Amazon and Walmart Cited For Distributing Homeopathic “Drug” Products
Homeopathic products under increased scrutiny
Amazon, Walmart, and four other companies were issued warning letters for distributing homeopathic products used to treat molluscum contagiosum, a viral skin condition most commonly occurring in children. This is the second warning letter Amazon and Walmart have received in the past year. The other letters were for distributing drug-spiked products with disease claims.
Sign up for Warning Letter Wednesday.
🔷 Why did FDA choose to select products marketed for the skin ailment molluscum contagiosum? It seems FDA is concerned about the self-diagnosis of this skin infection when it could potentially be skin cancer. They also are concerned about products marketed as being “child safe.”
👉From warning letter. “A healthcare professional is needed to rule out the possibility of a more serious condition, such as, skin cancer…… FDA is concerned that people are forgoing or delaying proper diagnosis and treatment of a potentially serious, undiagnosed health condition by purchasing and using an unapproved drug product claiming to treat molluscum contagiosum.”
🔷We all know that Amazon dislikes this type of attention, and I wonder if this means the end of homeopathic sales on their platform.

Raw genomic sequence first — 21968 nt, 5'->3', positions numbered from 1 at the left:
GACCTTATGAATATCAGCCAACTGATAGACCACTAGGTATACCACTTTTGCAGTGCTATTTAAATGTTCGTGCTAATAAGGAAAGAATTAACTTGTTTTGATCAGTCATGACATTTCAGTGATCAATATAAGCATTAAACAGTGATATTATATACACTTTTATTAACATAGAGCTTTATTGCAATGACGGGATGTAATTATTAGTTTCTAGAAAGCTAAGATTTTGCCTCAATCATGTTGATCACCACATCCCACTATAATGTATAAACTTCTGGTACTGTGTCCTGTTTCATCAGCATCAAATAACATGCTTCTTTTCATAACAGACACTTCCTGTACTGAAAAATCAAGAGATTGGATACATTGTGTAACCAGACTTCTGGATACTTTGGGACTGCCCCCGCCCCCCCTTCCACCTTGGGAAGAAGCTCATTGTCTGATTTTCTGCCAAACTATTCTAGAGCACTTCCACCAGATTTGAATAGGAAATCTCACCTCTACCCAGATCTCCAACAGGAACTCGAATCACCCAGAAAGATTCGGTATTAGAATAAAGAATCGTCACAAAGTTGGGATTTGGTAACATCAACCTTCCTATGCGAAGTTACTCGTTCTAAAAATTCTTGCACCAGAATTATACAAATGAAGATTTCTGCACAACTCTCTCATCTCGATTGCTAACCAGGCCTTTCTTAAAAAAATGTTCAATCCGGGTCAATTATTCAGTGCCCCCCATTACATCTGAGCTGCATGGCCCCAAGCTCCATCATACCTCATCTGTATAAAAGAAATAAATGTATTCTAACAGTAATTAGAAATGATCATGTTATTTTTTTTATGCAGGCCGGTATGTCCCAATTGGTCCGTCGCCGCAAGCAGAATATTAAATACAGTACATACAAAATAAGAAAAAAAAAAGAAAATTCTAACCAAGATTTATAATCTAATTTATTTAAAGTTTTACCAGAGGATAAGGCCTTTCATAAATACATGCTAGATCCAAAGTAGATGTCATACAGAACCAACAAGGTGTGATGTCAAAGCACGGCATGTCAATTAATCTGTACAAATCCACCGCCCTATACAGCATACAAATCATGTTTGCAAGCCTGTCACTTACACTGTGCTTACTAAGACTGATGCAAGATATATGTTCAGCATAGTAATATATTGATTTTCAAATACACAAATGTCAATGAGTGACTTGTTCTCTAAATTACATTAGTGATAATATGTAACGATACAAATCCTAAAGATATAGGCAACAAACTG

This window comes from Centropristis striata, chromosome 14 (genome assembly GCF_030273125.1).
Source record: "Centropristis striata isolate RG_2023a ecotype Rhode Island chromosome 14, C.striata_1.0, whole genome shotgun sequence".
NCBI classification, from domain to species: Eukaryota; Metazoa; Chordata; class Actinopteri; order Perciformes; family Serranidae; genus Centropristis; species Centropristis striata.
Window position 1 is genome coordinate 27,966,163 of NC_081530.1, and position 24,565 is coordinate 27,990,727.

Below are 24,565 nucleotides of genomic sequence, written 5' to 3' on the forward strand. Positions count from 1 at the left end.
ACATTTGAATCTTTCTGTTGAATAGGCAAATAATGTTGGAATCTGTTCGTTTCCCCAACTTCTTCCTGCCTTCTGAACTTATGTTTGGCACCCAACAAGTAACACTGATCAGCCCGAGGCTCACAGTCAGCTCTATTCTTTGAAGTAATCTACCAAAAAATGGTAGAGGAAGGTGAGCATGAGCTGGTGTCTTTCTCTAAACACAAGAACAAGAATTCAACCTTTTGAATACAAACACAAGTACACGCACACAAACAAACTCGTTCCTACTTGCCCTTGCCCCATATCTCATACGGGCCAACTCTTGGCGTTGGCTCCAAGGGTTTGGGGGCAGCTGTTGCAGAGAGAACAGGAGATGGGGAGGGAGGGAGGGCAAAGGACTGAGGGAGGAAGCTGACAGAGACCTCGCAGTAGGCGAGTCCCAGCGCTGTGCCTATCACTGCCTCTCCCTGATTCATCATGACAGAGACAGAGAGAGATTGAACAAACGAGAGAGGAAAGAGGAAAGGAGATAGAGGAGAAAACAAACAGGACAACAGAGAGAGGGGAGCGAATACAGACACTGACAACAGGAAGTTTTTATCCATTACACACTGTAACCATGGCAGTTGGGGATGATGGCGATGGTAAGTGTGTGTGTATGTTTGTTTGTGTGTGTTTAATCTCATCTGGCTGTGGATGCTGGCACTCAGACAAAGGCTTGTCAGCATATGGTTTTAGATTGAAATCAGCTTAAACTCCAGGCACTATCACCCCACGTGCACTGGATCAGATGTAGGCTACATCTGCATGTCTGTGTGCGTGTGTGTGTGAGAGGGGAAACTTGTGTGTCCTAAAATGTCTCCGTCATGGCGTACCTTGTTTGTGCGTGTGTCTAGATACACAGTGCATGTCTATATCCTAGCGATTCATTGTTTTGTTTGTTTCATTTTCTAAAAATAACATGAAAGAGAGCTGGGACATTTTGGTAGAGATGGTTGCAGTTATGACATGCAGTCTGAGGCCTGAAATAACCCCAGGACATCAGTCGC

🔷I am always interested when distributors actually get in trouble for selling products on their marketplace. We recently saw delta 8 distributors cited for this as well. According to regulations, companies are responsible for the products they distribute.
🔷The footnotes in the warning letter are worth reading and show that both Walmart and Amazon touched the products. If they did not physically handle the products, would they have been cited?
👉 From warning letter. “Each of the products was “fulfilled” by Amazon; your website states, “Fulfillment by Amazon (FBA) is a service that allows businesses to outsource order fulfillment to Amazon. .....when a customer makes a purchase, we pick, pack, and ship the order.”
🔷The warning letter footnotes also include FDA’s position on homeopathics. Several recent FDA letters have cited homeopathic claims, and I expect more in the future.
Here is the Homeopathic Drug Products: Guidance. Reading this guidance and the warning letter footnotes shed light on where FDA’s thinking lies when it comes to homeopathic enforcement priorities and “discretion.”
👉Read the full Walmart letter
👉Amazon warning letter
Disclaimer: The educational information provided here is for informational purposes only. Contact an attorney for specific legal advice. Rule #1 in compliance is to ensure marketing is truthful and not misleading.